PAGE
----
Friday, 3 June 2016

Marathon nutrition, it doesn't have to be hard. But it is essential...

Nutrition for running doesn't have to be complicated, but is just as important as your training runs. The main thing is you will need to tweak for what suits you one persons routine will not work for another. The information listed here is the knowledge of Becky Wahl of BW Fitness, a seasoned marathon runner and fitness instructor and the thoughts and opinions of and York Rose Runners and the tips and tricks they have picked up during training.

Nutrition starts now...
When you start your training plan you need to look at your nutrition. It does go hand in hand with good run performance. The body uses carbohydrate when we run and we need to ensure we have taken enough on board before we run distances. This does however mean taking on board the right carbohydrates. We also need a balance of protein such as lean meats, nuts or a high quality protein shake after we run to help our muscles grow and heal. And most important is hydration. Good hydration practice can make or break a run.

During training

Best Practice...

The Eat Well Plate, shows NHS guidelines for what a healthy balanced diet should look like and what groups our foods should come from. General good practice is to limit our intake of processed and refined foods to ensure we are taking good quality fuel on board to help us with our training. This does mean limiting saturated fat, sugars,  refined carbohydrates, and processed foods as these foods have little nutritional value for our bodies. A good method to follow is eat foods that don't need ingredient lists (fresh, whole foods) or if they do have an ingredient list look for the least amount.


As we know, not all fats are created equal, and we need to keep our diet low in saturated fat, however when it comes to dairy it is always better to eat a full fat version than low or zero fat. For example a good quality butter rather than 'spread' or natural yogurt rather than the 'low fat' version. Often foods labelled low fat contain high levels of sugar or sweeteners, sweeteners can be harmful for the body and sugar causes the body to crave more, encouraging us to stray from  any healthy eating regime.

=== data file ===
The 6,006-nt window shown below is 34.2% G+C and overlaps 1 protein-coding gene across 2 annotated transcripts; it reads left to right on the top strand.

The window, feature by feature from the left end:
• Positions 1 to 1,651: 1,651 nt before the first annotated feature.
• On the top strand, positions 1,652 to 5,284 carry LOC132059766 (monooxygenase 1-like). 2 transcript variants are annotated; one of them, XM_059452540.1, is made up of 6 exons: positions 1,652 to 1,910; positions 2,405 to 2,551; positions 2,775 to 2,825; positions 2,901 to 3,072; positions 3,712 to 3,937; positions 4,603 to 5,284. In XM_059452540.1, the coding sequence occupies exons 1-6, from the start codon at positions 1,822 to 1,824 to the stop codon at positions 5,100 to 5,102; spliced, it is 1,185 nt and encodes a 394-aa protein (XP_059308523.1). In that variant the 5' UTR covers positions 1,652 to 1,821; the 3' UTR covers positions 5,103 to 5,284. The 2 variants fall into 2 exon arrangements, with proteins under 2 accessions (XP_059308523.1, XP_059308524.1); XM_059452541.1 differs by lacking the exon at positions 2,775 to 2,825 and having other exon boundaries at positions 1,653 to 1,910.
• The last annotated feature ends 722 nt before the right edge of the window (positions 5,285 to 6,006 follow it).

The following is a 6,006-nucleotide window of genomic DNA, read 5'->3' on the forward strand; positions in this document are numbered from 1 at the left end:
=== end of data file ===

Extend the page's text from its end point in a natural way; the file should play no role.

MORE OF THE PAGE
Don't overeat...

 One of the biggest mistakes when training for a marathon is eating too much, it's easy to reach for that second piece of cake when you think you are running guilt free. However we need to pay careful consideration to what we are fueling our body with, especially the closer we are to the longer runs... It's a safe rule of thumb to say we can burn around 100 - 140 calories for every mile we run, that's the same amount of calories as a 2 finger kitkat (109) so keep an eye on what you eat based on how much you have run.
During a marathon we can deplete around 2600 calories, more if you are out on the course for longer - That's 26 kitkats! Or definitely a few beers/wines. However you might find that your stomach can't handle it after the long runs...


The foods we consume to provide these carbohydrates need to come from whole food sources, such as sweet potato, wholemeal pasta or rice, vegetables,  potato and grains. The carbohydrate we eat is stored in the body ready to use when we train, slow release carbohydrate such as a wholemeal pasta will help is keep going for longer. Realistically prior to long run or race day, increase the calories from carbohydrate by 100-200 to ensure a full reserve available when required. Carbohydrate is our essential energy source and better quality sources of carbohydrate will aid our performance.


The building blocks of our muscles and essential to ensure that we are physically able to carry out the task at hand. Running is demanding on our muscles especially long distance running. Replenishment is essential. One of the many reasons many people training for a marathon find that their weight becomes static or even rises is due to nutrition depletion during long runs which hasn't been effectively replaced afterwards. The average sedentary man need 55g a day and a woman needs 45g. Add in distance running and the average 12 stone individual needs at least 90 - 120g a day. For reference the average chicken breast has  anywhere from 40 to 60g (size dependant), an egg has 6g. If protein isn't replaced you could start to feel fatigued, have a higher risk of injury, lose muscle mass and become run down. A great way to get essential protein back after a long run is with a recovery shake or a protein shake that includes vitamins and minerals.